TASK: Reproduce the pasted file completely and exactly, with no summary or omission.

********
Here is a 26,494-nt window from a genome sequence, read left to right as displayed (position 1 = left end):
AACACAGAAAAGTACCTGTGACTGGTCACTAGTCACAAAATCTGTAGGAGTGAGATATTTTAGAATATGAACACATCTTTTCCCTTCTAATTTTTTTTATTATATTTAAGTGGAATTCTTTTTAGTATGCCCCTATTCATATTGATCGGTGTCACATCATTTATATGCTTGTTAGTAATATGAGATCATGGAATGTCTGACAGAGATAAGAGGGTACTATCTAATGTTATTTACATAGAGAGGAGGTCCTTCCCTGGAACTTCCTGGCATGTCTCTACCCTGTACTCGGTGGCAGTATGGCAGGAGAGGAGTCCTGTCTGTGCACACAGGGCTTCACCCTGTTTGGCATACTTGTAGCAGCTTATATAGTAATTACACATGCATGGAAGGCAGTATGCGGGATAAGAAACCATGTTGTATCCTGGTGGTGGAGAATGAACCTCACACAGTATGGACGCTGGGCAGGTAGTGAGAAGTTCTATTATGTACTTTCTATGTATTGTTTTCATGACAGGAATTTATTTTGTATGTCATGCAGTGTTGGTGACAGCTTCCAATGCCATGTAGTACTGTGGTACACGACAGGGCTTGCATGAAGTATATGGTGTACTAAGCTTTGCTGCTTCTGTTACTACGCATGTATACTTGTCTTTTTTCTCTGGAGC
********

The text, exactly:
Here is a 26,494-nt window from a genome sequence, read left to right as displayed (position 1 = left end):
AACACAGAAAAGTACCTGTGACTGGTCACTAGTCACAAAATCTGTAGGAGTGAGATATTTTAGAATATGAACACATCTTTTCCCTTCTAATTTTTTTTATTATATTTAAGTGGAATTCTTTTTAGTATGCCCCTATTCATATTGATCGGTGTCACATCATTTATATGCTTGTTAGTAATATGAGATCATGGAATGTCTGACAGAGATAAGAGGGTACTATCTAATGTTATTTACATAGAGAGGAGGTCCTTCCCTGGAACTTCCTGGCATGTCTCTACCCTGTACTCGGTGGCAGTATGGCAGGAGAGGAGTCCTGTCTGTGCACACAGGGCTTCACCCTGTTTGGCATACTTGTAGCAGCTTATATAGTAATTACACATGCATGGAAGGCAGTATGCGGGATAAGAAACCATGTTGTATCCTGGTGGTGGAGAATGAACCTCACACAGTATGGACGCTGGGCAGGTAGTGAGAAGTTCTATTATGTACTTTCTATGTATTGTTTTCATGACAGGAATTTATTTTGTATGTCATGCAGTGTTGGTGACAGCTTCCAATGCCATGTAGTACTGTGGTACACGACAGGGCTTGCATGAAGTATATGGTGTACTAAGCTTTGCTGCTTCTGTTACTACGCATGTATACTTGTCTTTTTTCTCTGGAGC